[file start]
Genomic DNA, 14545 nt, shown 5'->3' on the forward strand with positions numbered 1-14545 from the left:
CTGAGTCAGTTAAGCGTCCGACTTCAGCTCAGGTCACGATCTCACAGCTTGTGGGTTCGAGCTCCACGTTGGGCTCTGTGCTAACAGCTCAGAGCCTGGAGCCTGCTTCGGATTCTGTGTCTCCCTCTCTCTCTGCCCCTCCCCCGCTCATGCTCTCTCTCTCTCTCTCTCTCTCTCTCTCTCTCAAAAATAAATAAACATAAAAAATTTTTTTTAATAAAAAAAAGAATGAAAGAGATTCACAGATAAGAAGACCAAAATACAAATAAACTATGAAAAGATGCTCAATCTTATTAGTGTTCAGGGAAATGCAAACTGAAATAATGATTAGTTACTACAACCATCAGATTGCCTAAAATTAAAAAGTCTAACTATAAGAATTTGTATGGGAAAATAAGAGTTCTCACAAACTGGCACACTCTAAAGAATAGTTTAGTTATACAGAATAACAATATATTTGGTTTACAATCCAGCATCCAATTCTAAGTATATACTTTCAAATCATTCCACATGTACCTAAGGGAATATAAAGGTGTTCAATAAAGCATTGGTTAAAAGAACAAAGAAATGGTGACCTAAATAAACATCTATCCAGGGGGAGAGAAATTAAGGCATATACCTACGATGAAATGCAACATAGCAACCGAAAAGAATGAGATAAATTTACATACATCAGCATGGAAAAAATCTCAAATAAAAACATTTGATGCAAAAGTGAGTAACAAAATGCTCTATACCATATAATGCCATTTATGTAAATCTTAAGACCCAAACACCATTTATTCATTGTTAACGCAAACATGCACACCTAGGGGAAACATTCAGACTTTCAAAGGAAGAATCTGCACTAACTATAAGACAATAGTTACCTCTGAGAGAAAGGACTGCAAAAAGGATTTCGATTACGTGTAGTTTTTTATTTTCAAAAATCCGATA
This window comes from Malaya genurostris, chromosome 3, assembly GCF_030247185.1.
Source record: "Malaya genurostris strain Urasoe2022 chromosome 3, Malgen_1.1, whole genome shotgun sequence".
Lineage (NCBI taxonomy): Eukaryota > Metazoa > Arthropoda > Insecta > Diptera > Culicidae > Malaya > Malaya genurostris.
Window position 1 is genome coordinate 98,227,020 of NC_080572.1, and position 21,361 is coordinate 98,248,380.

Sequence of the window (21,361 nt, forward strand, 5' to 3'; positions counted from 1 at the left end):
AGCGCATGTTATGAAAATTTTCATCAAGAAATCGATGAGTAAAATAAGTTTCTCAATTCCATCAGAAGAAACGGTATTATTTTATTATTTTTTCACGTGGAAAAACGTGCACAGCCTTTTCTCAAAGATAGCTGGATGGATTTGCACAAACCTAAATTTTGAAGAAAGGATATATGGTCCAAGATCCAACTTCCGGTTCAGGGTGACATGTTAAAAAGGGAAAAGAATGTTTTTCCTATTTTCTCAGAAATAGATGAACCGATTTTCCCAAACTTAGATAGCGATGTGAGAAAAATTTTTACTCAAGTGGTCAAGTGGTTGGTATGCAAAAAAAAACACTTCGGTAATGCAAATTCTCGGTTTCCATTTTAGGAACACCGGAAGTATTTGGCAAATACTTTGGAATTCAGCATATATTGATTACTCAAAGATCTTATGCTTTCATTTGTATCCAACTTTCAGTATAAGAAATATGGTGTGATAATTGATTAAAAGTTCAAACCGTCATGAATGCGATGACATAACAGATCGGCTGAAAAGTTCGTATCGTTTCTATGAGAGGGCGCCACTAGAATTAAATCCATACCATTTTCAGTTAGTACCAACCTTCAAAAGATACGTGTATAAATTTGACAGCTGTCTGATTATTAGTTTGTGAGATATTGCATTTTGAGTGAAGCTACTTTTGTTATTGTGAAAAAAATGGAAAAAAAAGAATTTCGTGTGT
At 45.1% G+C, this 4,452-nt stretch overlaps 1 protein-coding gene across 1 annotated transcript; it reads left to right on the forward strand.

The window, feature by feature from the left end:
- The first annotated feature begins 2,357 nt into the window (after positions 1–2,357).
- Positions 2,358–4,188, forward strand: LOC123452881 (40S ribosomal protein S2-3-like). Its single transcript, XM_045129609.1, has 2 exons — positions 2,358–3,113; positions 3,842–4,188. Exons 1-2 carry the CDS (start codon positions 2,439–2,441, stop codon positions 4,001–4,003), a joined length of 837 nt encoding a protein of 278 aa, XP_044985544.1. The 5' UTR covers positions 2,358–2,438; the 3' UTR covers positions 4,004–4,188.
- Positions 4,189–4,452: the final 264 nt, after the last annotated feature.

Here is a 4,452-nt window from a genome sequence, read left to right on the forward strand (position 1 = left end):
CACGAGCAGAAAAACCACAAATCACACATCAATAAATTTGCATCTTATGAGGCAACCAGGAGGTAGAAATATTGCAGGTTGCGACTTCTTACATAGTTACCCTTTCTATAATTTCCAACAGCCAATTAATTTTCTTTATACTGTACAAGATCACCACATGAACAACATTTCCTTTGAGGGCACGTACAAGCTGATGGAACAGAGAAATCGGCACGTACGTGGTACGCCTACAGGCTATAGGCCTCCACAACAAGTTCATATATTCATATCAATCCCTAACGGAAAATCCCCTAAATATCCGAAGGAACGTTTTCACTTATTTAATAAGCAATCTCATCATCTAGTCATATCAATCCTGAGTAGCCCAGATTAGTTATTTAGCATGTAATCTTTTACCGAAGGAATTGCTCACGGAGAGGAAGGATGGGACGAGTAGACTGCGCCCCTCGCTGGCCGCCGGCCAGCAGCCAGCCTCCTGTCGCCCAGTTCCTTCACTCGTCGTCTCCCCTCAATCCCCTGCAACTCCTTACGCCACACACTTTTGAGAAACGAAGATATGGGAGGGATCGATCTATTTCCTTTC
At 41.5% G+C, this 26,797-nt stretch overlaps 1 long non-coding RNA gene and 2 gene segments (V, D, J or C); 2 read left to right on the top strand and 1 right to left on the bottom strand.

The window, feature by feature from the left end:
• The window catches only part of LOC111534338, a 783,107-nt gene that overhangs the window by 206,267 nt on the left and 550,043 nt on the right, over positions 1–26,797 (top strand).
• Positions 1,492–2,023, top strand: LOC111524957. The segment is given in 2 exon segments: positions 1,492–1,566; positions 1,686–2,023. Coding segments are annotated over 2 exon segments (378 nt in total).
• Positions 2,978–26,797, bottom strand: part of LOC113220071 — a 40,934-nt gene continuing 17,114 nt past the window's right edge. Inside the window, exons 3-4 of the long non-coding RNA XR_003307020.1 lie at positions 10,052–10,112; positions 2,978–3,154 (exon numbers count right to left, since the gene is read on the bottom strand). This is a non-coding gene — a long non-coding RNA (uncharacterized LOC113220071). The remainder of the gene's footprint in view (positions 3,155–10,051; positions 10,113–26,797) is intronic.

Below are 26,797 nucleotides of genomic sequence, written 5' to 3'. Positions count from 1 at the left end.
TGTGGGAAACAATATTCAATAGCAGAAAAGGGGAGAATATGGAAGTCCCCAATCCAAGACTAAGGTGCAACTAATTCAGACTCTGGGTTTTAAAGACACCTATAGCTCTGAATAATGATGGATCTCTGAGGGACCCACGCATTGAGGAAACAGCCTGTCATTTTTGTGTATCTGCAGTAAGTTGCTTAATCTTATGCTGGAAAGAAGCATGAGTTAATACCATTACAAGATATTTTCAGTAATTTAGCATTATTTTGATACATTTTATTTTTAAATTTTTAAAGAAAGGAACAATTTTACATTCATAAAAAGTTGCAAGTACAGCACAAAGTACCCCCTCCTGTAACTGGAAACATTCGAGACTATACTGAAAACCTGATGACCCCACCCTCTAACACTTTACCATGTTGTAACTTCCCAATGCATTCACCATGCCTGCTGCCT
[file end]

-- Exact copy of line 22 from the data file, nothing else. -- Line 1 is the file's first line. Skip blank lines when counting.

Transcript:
TGTGGGAAACAATATTCAATAGCAGAAAAGGGGAGAATATGGAAGTCCCCAATCCAAGACTAAGGTGCAACTAATTCAGACTCTGGGTTTTAAAGACACCTATAGCTCTGAATAATGATGGATCTCTGAGGGACCCACGCATTGAGGAAACAGCCTGTCATTTTTGTGTATCTGCAGTAAGTTGCTTAATCTTATGCTGGAAAGAAGCATGAGTTAATACCATTACAAGATATTTTCAGTAATTTAGCATTATTTTGATACATTTTATTTTTAAATTTTTAAAGAAAGGAACAATTTTACATTCATAAAAAGTTGCAAGTACAGCACAAAGTACCCCCTCCTGTAACTGGAAACATTCGAGACTATACTGAAAACCTGATGACCCCACCCTCTAACACTTTACCATGTTGTAACTTCCCAATGCATTCACCATGCCTGCTGCCT